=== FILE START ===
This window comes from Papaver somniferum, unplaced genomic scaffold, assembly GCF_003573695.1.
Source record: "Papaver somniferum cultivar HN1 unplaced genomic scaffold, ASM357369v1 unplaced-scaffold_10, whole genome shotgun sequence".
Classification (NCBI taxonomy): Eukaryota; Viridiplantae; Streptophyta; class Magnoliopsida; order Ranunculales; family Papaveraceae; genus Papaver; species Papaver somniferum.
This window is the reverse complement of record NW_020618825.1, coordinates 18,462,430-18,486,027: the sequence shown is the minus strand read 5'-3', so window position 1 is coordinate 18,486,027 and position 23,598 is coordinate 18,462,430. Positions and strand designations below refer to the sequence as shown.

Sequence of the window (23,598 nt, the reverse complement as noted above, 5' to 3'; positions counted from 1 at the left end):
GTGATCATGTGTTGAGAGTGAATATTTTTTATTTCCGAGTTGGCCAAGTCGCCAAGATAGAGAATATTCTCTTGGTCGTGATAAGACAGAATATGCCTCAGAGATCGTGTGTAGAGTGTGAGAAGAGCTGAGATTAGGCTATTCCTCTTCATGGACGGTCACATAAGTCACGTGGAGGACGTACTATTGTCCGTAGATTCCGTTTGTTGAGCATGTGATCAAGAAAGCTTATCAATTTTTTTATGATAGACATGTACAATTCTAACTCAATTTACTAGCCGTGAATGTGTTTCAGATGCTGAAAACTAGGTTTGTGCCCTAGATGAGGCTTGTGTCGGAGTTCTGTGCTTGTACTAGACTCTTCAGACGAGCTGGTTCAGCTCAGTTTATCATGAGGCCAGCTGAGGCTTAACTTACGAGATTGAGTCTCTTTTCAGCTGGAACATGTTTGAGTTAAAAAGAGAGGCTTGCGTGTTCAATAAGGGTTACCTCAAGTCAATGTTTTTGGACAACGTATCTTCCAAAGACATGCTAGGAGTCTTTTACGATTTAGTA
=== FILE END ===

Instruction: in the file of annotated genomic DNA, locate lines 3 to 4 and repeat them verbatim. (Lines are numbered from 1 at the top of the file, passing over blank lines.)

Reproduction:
Classification (NCBI taxonomy): Eukaryota; Viridiplantae; Streptophyta; class Magnoliopsida; order Ranunculales; family Papaveraceae; genus Papaver; species Papaver somniferum.
This window is the reverse complement of record NW_020618825.1, coordinates 18,462,430-18,486,027: the sequence shown is the minus strand read 5'-3', so window position 1 is coordinate 18,486,027 and position 23,598 is coordinate 18,462,430. Positions and strand designations below refer to the sequence as shown.